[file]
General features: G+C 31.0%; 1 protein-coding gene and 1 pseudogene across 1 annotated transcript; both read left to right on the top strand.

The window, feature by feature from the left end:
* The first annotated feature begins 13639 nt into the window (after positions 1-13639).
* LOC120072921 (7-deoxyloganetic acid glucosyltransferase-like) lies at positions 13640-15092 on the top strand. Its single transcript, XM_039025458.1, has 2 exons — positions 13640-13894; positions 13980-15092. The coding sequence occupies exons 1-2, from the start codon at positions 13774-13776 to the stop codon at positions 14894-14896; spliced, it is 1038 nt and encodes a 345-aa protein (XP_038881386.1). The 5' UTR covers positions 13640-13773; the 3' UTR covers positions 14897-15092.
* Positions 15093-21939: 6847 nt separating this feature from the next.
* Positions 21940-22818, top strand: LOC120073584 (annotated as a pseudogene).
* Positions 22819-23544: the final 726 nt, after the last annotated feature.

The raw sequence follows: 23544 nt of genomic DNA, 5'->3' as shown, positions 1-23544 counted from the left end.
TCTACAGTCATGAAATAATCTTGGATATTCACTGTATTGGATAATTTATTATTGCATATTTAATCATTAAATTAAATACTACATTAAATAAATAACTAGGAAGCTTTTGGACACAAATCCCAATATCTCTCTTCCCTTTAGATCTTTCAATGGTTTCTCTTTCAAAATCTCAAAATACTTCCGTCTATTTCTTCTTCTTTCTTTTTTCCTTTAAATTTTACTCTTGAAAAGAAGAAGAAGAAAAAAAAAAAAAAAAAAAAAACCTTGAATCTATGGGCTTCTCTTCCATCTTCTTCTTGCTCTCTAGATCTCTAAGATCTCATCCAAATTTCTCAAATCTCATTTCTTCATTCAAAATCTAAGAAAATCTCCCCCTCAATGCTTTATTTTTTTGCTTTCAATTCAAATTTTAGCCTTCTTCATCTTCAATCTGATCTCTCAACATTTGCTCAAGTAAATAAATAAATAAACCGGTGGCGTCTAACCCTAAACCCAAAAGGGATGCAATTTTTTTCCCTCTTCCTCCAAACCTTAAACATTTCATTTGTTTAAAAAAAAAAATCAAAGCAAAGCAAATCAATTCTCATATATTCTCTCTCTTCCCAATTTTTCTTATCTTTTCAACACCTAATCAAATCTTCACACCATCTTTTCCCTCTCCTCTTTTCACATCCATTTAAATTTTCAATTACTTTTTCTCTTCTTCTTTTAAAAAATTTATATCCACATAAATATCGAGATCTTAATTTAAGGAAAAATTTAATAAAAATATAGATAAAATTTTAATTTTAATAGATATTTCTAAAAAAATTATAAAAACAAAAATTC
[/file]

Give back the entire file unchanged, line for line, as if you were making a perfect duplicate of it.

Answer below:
General features: G+C 31.0%; 1 protein-coding gene and 1 pseudogene across 1 annotated transcript; both read left to right on the top strand.

The window, feature by feature from the left end:
* The first annotated feature begins 13639 nt into the window (after positions 1-13639).
* LOC120072921 (7-deoxyloganetic acid glucosyltransferase-like) lies at positions 13640-15092 on the top strand. Its single transcript, XM_039025458.1, has 2 exons — positions 13640-13894; positions 13980-15092. The coding sequence occupies exons 1-2, from the start codon at positions 13774-13776 to the stop codon at positions 14894-14896; spliced, it is 1038 nt and encodes a 345-aa protein (XP_038881386.1). The 5' UTR covers positions 13640-13773; the 3' UTR covers positions 14897-15092.
* Positions 15093-21939: 6847 nt separating this feature from the next.
* Positions 21940-22818, top strand: LOC120073584 (annotated as a pseudogene).
* Positions 22819-23544: the final 726 nt, after the last annotated feature.

The raw sequence follows: 23544 nt of genomic DNA, 5'->3' as shown, positions 1-23544 counted from the left end.
TCTACAGTCATGAAATAATCTTGGATATTCACTGTATTGGATAATTTATTATTGCATATTTAATCATTAAATTAAATACTACATTAAATAAATAACTAGGAAGCTTTTGGACACAAATCCCAATATCTCTCTTCCCTTTAGATCTTTCAATGGTTTCTCTTTCAAAATCTCAAAATACTTCCGTCTATTTCTTCTTCTTTCTTTTTTCCTTTAAATTTTACTCTTGAAAAGAAGAAGAAGAAAAAAAAAAAAAAAAAAAAAACCTTGAATCTATGGGCTTCTCTTCCATCTTCTTCTTGCTCTCTAGATCTCTAAGATCTCATCCAAATTTCTCAAATCTCATTTCTTCATTCAAAATCTAAGAAAATCTCCCCCTCAATGCTTTATTTTTTTGCTTTCAATTCAAATTTTAGCCTTCTTCATCTTCAATCTGATCTCTCAACATTTGCTCAAGTAAATAAATAAATAAACCGGTGGCGTCTAACCCTAAACCCAAAAGGGATGCAATTTTTTTCCCTCTTCCTCCAAACCTTAAACATTTCATTTGTTTAAAAAAAAAAATCAAAGCAAAGCAAATCAATTCTCATATATTCTCTCTCTTCCCAATTTTTCTTATCTTTTCAACACCTAATCAAATCTTCACACCATCTTTTCCCTCTCCTCTTTTCACATCCATTTAAATTTTCAATTACTTTTTCTCTTCTTCTTTTAAAAAATTTATATCCACATAAATATCGAGATCTTAATTTAAGGAAAAATTTAATAAAAATATAGATAAAATTTTAATTTTAATAGATATTTCTAAAAAAATTATAAAAACAAAAATTC